Jordan may become the third Middle Eastern country to strike down its “marry the rapist” laws which allow rapists to avoid all penalties if they marry their victims, according to Monday reports.
The Jordanian Parliament is expected to strike down Article 308 in a special session this week, only waiting until now due to the fasting month of Ramadan which ended Saturday, the Associated Press reported. Egypt and Morocco have already struck down similar provisions, but nine other Middle Eastern countries continue to uphold the practice, ABC News reported.
The law exempts rapists from penalties if their victims agree to marry them, and it often works as a protection for the victim as much as the offender, Judge Jehad al-Duradi told the AP.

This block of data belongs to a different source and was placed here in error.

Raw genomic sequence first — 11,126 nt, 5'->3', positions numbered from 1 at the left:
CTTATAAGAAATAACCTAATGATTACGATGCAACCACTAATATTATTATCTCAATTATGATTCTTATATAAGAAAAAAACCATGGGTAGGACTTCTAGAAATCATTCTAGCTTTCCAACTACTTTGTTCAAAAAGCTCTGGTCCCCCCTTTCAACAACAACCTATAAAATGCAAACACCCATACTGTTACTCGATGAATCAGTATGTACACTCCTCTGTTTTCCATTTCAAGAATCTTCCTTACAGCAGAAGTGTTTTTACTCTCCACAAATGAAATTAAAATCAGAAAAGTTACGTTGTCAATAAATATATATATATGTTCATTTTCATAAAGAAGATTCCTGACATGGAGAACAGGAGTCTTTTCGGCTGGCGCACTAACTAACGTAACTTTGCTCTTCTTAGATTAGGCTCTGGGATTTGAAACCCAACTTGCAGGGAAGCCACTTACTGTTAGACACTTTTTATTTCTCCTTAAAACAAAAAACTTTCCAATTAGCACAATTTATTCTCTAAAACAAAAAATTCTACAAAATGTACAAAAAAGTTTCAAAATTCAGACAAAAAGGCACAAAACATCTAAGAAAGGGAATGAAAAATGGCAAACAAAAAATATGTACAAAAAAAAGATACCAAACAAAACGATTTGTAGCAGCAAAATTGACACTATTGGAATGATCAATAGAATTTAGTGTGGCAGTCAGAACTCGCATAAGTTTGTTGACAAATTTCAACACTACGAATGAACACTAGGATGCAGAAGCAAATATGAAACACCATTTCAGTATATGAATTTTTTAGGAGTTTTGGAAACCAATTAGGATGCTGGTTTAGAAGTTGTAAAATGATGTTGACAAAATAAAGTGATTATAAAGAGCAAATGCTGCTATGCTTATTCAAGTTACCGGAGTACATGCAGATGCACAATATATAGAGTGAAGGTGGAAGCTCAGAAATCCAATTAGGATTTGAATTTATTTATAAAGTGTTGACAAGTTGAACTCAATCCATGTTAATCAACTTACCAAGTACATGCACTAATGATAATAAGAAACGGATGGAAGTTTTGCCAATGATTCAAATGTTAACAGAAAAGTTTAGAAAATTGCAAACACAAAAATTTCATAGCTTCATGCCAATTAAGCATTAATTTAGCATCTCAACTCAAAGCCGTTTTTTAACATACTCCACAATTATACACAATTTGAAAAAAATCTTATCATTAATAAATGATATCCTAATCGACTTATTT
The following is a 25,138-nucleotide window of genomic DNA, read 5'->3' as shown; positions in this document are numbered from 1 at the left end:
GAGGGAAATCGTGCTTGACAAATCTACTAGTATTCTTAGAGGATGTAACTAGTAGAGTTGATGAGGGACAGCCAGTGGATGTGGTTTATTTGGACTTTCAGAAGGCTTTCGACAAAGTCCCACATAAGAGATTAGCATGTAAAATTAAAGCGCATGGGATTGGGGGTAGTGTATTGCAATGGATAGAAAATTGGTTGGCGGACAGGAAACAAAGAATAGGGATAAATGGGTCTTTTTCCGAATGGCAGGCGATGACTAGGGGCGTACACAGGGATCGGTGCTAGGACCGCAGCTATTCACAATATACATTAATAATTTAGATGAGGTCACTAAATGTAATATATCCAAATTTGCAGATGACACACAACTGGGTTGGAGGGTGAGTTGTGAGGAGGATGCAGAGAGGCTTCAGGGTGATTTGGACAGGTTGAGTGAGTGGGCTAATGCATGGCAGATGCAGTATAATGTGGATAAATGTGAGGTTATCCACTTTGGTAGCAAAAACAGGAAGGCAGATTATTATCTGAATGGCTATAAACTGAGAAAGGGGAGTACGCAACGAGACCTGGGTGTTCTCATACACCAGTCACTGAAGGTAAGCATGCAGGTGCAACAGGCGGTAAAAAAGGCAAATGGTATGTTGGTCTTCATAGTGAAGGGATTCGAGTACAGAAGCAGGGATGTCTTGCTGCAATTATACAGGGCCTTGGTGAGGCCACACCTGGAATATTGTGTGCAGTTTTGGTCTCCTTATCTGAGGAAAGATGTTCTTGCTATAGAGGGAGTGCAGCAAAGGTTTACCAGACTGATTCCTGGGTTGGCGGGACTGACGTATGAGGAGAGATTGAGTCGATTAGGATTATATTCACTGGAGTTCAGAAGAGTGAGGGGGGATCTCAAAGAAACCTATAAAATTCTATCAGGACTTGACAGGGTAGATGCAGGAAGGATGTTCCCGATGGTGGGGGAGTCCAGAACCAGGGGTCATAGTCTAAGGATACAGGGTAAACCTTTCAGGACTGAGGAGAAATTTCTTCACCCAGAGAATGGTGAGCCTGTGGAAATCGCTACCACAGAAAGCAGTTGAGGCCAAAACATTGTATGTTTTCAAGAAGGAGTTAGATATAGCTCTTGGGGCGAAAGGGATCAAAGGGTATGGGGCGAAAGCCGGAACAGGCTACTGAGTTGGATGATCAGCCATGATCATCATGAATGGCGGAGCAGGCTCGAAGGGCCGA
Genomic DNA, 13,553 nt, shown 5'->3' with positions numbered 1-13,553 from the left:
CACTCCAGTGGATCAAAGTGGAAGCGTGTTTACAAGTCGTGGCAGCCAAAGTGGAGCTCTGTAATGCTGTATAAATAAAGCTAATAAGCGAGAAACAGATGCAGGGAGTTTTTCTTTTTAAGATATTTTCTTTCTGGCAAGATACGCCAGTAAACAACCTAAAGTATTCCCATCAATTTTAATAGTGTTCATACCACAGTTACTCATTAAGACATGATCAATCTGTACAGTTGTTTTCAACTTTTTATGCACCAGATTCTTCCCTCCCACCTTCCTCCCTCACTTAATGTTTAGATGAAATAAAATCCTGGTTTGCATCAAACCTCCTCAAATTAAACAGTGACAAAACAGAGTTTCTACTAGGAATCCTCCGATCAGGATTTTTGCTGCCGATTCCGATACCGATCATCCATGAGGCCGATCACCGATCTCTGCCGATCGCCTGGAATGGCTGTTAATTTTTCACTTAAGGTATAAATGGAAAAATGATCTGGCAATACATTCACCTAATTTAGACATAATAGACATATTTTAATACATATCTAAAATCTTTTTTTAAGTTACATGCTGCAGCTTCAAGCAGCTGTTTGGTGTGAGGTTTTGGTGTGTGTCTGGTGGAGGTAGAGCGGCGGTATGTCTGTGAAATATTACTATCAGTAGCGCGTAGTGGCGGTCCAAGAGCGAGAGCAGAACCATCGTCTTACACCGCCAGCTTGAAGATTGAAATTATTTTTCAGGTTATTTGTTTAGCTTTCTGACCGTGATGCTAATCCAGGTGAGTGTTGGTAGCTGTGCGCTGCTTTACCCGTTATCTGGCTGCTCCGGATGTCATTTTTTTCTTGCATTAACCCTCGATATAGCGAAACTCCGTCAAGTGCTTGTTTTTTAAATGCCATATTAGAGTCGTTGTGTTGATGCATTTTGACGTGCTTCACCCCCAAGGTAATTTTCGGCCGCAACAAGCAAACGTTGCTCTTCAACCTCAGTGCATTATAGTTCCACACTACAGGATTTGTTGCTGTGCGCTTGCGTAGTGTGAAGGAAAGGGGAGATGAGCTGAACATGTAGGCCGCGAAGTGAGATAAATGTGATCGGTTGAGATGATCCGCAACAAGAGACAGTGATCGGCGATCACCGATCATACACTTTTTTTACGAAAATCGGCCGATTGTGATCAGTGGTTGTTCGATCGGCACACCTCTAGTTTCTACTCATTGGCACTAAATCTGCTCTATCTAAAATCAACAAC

In Jordan, rape victims are sometimes jailed in the offender’s place for their own protection, as male family members will often kill them because of the shame brought to their families.
“If my brothers know about what happened, they will slaughter me,” one rape victim who had been jailed several times for her own protection told the AP.
“Should I put 20 people in prison for one person’s protection?” senior prison official Sadeq al-Omari told the AP. “The right to life is more important than the right to freedom.”
Al-Duradi told of a 15-year-old girl who was raped and impregnated by her sister’s husband and chose to marry him. A judge approved the marriage, but the man, now unworried by penalties, kicked her out of the house on their wedding night to support herself and the child alone.
“It’s about the patriarchal mentality in a society that never punishes the man or shames him for anything,” lawyer and activist Asma Khader told the AP.
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